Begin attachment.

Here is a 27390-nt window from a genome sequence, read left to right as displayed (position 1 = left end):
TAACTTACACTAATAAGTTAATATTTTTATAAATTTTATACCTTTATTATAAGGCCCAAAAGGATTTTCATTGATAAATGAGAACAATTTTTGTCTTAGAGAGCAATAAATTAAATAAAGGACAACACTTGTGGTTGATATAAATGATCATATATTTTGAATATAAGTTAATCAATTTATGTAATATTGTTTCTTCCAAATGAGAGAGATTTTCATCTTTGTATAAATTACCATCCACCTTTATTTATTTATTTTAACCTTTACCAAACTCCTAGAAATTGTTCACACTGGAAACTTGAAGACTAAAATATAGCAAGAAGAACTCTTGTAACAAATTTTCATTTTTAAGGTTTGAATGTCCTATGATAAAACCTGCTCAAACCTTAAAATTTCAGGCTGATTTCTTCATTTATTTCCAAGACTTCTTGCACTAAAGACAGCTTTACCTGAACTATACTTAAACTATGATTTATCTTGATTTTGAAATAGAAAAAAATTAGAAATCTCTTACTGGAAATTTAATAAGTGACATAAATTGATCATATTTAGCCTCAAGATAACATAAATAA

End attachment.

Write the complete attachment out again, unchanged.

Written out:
Here is a 27390-nt window from a genome sequence, read left to right as displayed (position 1 = left end):
TAACTTACACTAATAAGTTAATATTTTTATAAATTTTATACCTTTATTATAAGGCCCAAAAGGATTTTCATTGATAAATGAGAACAATTTTTGTCTTAGAGAGCAATAAATTAAATAAAGGACAACACTTGTGGTTGATATAAATGATCATATATTTTGAATATAAGTTAATCAATTTATGTAATATTGTTTCTTCCAAATGAGAGAGATTTTCATCTTTGTATAAATTACCATCCACCTTTATTTATTTATTTTAACCTTTACCAAACTCCTAGAAATTGTTCACACTGGAAACTTGAAGACTAAAATATAGCAAGAAGAACTCTTGTAACAAATTTTCATTTTTAAGGTTTGAATGTCCTATGATAAAACCTGCTCAAACCTTAAAATTTCAGGCTGATTTCTTCATTTATTTCCAAGACTTCTTGCACTAAAGACAGCTTTACCTGAACTATACTTAAACTATGATTTATCTTGATTTTGAAATAGAAAAAAATTAGAAATCTCTTACTGGAAATTTAATAAGTGACATAAATTGATCATATTTAGCCTCAAGATAACATAAATAA